Don't rely on home inspectors for A/C report if buying in winterPosted: Updated:
A Mesa man is angry with both his home warranty company and the home inspector he hired before buying the home over a denied repair claim.
If a problem shows up on the home inspection report for any home system and you later make a claim related to that problem, most basic home warranty plans will consider that a pre-existing condition and that claim will be denied. This case is the reverse of that: Will home warranties pay claims for issues that should have been found during a home inspection and weren't?
"We're trapped between the devil and the deep blue sea," Ken Metzgar said.
Before Metzgar agreed to purchase his Mesa home this past January, he hired a home inspector for peace of mind. Metzgar says the inspector did a thorough job, except for one thing.
"He could not inspect the air conditioning system because the ambient temperature was too low," Metzgar said.
Metzgar says the inspector claimed that turning on the air conditioning system when the temperature outside is too low could damage the unit. Weeks later, when Metzgar finally did turn the unit on, it didn't work. He called his home warranty company - American Home Shield. Their tech claimed an improper repair, some time in the past, had caused the issue.
"They told me that the inspector should have found that at the home inspection," Metzgar said.
That gave American Home Shield an "out" for a pre-existing condition. They denied Metzgar's claim and he says he paid $500 to fix the unit. Metzgar wishes he would have known about the problem before he bought.
"I would have gone back to the seller and asked for a concession on the price of the house to cover the cost of the repair," Metzgar said.
But a home inspector can't find an improper air conditioning repair if he doesn't inspect it. According to the Arizona Chapter of ASHI - the American Society of Home Inspectors, the inspector in this case did the right thing. Guidelines state the unit shouldn't be turned on if the outside temperature is less than 65 degrees.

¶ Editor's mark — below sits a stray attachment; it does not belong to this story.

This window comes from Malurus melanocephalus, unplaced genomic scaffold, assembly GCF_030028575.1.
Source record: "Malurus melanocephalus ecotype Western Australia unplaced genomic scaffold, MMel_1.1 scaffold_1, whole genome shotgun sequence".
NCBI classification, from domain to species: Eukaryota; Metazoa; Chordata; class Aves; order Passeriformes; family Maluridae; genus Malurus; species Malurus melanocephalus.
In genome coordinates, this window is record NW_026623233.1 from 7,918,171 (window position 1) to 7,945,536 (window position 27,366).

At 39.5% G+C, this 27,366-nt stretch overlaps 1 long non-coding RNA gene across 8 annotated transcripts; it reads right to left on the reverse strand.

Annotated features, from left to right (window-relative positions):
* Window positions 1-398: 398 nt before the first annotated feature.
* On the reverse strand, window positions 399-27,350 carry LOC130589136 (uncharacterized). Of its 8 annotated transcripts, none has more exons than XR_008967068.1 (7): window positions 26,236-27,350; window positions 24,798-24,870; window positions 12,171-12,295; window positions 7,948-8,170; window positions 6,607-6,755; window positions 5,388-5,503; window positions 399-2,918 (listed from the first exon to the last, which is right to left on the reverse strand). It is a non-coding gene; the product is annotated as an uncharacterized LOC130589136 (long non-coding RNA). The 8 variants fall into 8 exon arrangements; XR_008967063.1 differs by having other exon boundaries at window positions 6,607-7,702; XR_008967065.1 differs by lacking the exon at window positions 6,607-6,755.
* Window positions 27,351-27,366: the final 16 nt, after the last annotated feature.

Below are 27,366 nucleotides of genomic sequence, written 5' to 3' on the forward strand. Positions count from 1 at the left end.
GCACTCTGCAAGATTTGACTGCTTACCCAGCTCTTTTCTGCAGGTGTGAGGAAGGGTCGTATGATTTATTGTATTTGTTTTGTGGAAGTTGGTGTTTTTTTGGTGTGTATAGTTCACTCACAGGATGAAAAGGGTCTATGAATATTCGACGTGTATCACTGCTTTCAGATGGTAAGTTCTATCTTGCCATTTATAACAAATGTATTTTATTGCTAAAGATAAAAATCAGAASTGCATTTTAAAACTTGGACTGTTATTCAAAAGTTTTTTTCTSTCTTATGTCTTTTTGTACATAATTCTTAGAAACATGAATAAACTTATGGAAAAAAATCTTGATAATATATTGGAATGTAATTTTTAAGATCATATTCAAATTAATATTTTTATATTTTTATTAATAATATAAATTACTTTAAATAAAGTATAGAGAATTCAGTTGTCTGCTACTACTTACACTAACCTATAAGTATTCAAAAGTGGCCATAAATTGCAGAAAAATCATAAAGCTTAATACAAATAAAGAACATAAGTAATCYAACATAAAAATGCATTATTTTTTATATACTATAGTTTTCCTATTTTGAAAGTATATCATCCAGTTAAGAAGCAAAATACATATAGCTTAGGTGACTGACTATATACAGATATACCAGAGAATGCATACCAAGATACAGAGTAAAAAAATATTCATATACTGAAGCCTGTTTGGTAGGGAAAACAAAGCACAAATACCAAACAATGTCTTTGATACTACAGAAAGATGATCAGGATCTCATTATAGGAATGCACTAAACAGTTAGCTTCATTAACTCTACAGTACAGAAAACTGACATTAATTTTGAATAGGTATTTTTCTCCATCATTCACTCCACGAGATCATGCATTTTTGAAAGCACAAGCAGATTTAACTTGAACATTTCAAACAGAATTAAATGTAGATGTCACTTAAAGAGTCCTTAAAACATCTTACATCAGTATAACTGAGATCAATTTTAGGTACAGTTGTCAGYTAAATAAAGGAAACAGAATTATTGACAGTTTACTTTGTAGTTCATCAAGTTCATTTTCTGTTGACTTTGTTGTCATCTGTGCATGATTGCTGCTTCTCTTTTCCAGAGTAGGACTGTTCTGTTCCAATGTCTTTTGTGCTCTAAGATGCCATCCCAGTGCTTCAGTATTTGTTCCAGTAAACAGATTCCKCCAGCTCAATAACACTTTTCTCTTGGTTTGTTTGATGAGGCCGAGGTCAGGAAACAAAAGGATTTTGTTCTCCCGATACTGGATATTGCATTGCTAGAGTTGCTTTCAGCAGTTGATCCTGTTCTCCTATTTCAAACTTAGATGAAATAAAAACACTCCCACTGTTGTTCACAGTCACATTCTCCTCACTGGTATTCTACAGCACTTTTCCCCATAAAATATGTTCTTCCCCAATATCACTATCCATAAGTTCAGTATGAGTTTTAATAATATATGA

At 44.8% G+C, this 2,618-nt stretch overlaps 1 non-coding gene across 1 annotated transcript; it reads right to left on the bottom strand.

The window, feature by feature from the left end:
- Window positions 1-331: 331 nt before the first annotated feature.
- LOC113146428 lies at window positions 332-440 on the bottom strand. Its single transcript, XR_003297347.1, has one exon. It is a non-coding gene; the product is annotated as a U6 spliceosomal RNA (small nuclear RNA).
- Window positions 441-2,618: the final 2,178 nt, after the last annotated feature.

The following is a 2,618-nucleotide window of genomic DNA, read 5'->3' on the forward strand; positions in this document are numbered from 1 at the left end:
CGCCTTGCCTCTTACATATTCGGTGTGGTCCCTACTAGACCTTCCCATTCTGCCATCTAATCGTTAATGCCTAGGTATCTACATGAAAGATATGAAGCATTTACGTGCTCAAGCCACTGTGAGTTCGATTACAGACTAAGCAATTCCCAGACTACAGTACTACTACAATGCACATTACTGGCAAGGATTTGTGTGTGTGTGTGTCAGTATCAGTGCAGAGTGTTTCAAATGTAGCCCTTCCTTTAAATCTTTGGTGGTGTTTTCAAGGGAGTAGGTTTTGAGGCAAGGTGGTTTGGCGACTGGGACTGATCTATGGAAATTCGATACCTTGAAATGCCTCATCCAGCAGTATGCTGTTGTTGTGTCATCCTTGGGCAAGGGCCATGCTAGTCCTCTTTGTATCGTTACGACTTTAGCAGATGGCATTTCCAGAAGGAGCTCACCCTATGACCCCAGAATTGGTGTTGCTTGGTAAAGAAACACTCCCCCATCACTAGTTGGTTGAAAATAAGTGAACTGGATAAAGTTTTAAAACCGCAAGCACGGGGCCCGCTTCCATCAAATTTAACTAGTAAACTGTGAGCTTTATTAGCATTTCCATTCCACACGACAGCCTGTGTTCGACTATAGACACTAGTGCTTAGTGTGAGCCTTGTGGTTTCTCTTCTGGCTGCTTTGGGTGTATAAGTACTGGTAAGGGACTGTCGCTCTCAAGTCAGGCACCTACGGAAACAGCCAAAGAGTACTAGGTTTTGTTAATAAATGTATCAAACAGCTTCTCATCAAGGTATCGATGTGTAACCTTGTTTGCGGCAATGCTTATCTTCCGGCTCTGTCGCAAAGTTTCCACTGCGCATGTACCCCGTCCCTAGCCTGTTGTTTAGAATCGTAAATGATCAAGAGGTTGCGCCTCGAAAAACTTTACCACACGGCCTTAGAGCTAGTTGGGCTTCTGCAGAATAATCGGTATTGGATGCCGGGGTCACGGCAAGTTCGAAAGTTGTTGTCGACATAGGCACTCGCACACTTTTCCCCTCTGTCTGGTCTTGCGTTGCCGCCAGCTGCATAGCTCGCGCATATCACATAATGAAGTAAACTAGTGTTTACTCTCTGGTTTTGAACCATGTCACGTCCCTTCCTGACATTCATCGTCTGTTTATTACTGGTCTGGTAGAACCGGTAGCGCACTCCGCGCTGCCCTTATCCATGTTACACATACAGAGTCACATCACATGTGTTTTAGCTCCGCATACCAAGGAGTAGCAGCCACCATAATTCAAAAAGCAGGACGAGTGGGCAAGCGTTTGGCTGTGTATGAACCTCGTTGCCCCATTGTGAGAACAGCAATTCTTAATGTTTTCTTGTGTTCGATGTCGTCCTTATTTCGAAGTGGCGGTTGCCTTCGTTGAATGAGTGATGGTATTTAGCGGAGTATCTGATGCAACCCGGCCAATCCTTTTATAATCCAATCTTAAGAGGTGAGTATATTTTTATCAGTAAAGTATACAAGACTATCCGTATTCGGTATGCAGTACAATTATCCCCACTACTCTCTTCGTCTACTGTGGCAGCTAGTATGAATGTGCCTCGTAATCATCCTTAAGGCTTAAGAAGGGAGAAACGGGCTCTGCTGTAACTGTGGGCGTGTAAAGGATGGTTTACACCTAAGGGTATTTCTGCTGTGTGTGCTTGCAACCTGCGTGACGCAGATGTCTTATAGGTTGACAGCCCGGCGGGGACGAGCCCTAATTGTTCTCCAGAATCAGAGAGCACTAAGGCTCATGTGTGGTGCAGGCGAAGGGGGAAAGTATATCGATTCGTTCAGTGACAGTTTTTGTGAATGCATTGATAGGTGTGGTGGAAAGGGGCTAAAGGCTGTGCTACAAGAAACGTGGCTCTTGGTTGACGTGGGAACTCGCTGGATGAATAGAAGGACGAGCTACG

"Most homebuyers, including myself, don't have the expertise to argue with an inspector or anybody else about it," Metzgar said.
If you're buying a house in January or February, here is how you can find out if there's a problem with the air conditioning system, knowing the inspectors aren't turning them on: It will cost you a few extra dollars, but in addition to the inspector, hire a reputable HVAC company. They, and only they, have the expertise to test your air conditioning unit in the winter - without damaging it.
Most basic home warranty plans don't pay for known pre-existing conditions, or for pre-existing conditions you should have known about.
American Home Shield told CBS 5 that after a thorough investigation, it concluded that its initial decision was appropriate. That being said, the company offered to provide Metzgar reimbursement for half of his non-covered expenses as a gesture of goodwill. They have agreed to send him a check for $250.
Copyright 2013 CBS 5 (KPHO Broadcasting Corporation). All rights reserved.